At the same time, I can’t ignore the question and say we shouldn’t care because I’ve seen too often how it affects women in very practical ways. I’ve been privy to decision-making processes where women were excluded from important positions because they were not opinionated enough. Because they would not be able to ‘hold their own’ in a group of men. Because they were doers but not thinkers (in other words, they had not expressed their thoughts forcefully enough on too many occasions). Because they were viewed as terrific second-in-commands but not as leaders.

I went to an all-girls college and I often heard even the strongest, most confident women there say that they liked being in an environment where they could grow without having to compete with men. That they could express themselves better because there were no men around. It is astonishing how many of these really bright people went on to have no career or worklife (maybe out of choice but maybe not). Is it because they had not learned one of the most important aspects of coping with a career—dealing with men? Did they lose their voices when they stepped out of those hallowed pink portals and into grey tube-lit corridors? Or were they like untrained singers thrust onto the stage, unable to find the right pitch?

I wish there were easy answers to this issue of women’s voice, tone and speech patterns but there aren’t. Here are some of the questions instead:

  • If women natively have a different speech pattern, why should they have to change it? What are the advantages that ‘feminine’ speech patterns accord women and society? Why should we not try to preserve them?
  • How much of this is genetic and how much is created by environment?

What we say and how we say it is inextricably linked to who we are. While some of it may be biologically defined, a lot of it has to do with how we were brought up and who we were to conditioned to become. It would be useful to remove the gender-based environmental conditioning as far as possible and then see whether men and women do speak all that differently. Parents, families and teachers need to stop placing stress on how (and how much) girls should speak. And it is astonishing how much (consciously and unconsciously) we still perpetrate this sort of conditioning.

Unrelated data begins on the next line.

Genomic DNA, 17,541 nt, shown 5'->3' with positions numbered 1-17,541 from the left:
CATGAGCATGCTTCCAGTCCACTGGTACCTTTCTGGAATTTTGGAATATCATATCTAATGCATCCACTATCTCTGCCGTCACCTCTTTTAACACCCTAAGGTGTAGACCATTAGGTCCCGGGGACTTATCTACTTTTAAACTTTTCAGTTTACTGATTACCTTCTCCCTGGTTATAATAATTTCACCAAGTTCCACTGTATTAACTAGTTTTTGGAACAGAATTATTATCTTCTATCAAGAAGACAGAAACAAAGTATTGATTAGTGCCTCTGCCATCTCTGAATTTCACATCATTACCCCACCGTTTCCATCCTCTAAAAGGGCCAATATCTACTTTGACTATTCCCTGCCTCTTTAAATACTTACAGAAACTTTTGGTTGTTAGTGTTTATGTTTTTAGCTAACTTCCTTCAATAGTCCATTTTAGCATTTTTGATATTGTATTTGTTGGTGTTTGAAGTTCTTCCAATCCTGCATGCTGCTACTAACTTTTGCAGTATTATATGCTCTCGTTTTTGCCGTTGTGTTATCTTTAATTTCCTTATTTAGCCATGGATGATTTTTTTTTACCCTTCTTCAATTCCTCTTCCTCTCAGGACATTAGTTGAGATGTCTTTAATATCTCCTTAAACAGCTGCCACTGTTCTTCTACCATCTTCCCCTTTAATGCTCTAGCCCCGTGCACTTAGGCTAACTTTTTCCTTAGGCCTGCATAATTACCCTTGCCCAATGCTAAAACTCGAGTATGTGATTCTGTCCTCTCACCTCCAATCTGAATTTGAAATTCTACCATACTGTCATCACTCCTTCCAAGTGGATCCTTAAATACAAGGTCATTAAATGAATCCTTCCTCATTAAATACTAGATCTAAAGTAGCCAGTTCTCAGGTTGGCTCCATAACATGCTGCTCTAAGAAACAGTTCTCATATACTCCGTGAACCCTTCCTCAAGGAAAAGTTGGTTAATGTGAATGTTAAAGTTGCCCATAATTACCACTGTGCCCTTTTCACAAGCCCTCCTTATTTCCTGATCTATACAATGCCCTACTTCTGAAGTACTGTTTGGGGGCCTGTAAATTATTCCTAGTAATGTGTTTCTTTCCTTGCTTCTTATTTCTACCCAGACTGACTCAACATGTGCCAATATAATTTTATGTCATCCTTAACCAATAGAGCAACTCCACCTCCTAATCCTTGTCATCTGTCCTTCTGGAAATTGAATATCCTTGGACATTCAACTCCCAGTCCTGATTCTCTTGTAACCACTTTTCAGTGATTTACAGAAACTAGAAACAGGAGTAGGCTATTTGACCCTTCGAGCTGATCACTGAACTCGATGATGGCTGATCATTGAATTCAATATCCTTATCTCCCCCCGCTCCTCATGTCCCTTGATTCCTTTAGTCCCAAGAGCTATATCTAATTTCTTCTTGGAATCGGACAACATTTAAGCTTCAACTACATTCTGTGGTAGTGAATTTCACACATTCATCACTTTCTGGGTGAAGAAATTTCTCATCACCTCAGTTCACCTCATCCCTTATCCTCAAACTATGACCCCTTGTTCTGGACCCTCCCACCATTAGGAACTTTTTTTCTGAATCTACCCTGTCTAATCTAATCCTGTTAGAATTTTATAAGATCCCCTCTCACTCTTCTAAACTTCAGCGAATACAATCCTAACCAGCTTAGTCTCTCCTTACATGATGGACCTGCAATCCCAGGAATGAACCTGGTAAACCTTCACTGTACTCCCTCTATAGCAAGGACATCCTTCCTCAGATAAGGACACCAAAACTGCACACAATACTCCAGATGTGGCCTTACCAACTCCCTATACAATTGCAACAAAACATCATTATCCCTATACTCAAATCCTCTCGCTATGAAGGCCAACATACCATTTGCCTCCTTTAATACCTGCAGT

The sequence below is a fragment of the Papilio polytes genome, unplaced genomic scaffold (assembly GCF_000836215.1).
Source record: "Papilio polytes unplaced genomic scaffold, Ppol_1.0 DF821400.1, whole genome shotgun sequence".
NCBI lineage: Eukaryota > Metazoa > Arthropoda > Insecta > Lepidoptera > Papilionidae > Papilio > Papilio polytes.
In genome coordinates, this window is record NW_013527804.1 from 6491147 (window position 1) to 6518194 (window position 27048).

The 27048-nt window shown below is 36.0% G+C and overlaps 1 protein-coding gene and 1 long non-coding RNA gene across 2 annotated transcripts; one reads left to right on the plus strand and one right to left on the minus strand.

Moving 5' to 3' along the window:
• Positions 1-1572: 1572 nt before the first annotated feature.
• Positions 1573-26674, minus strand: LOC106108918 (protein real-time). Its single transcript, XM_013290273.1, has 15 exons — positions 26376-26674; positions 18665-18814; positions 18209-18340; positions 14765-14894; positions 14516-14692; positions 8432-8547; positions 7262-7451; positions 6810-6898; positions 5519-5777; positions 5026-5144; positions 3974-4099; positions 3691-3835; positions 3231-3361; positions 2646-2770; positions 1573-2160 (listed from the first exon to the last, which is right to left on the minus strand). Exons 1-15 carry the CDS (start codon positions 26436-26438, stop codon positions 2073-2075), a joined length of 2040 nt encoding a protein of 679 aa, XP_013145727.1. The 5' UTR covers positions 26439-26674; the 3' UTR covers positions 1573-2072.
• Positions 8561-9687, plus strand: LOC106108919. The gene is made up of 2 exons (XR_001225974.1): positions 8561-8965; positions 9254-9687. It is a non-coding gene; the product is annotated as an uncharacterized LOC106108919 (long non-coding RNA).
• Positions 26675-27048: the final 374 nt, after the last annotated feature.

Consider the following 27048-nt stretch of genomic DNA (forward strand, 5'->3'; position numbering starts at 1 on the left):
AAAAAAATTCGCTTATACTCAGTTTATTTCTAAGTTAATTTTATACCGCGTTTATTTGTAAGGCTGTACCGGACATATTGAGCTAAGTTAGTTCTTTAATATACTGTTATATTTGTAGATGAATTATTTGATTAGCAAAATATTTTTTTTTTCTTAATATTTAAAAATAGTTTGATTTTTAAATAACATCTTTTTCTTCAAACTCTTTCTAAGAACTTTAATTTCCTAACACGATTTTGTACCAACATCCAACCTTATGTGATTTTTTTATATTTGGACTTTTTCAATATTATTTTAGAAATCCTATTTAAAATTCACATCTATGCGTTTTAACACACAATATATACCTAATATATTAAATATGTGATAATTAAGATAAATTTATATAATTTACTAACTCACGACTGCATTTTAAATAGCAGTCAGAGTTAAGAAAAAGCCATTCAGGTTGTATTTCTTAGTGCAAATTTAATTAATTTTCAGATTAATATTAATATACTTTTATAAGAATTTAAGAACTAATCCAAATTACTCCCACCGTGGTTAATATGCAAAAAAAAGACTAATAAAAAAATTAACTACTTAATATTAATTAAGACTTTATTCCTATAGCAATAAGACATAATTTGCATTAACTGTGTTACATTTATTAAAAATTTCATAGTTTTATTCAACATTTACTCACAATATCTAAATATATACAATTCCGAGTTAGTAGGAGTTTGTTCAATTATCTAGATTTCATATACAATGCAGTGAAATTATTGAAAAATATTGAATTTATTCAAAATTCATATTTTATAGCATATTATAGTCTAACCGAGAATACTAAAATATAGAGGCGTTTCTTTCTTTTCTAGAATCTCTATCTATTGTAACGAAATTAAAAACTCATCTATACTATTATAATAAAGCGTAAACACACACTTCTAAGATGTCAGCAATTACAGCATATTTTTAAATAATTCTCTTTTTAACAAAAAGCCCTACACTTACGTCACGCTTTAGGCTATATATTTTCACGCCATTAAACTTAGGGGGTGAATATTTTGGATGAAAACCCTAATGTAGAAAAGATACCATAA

Things are changing though and those in their twenties now are bolder, less hesitant and reticent, less worried about being ‘polite’–and hopefully—less bothered about being ‘sweet’. (I mean really, what are we? Stacks of mithai at Kanshiram halwai’s?) Certainly, I don’t hear people talking about ‘keeps her mouth stitched up’ as a virtue anymore.

As for me, my real self is still in there somewhere, kicking away every now and then. And at age thirty, my family’s hold on me relatively weaker, I’m (re)learning to let it out more and more. But having grown up with contradictory messages, finding the right pitch is still a challenge. And yes, the original question still gnaws: why is it always us who must work so bloody hard at it?


Filed under Gender

5 responses to “Taking the Stitches Off

  1. Sumana

    Excellent piece!

  2. Bobbi J

    michelle obama faces that as well and she’s not even running for anything

  3. Sumana: Thank you

    Bobbi J: Yes, I know 😦

  4. Hey Anindita,
    That made a good read. I so get what you are saying… I went to a girl’s school (convent) and I am quite sure I am partly screwed up because of that. Between our cooking and sewing classes and the pressures of being a ‘good’ girl… I think most of us grew up with skewed ideas of who we were/could be. Most of my peers are a confused bundle of conditioned, socially acceptable Stepford wives with equal parts of a thinking, questioning rebel thrown in. Still, I am glad I grew up in these times! Thanks for dropping in on my blog. 🙂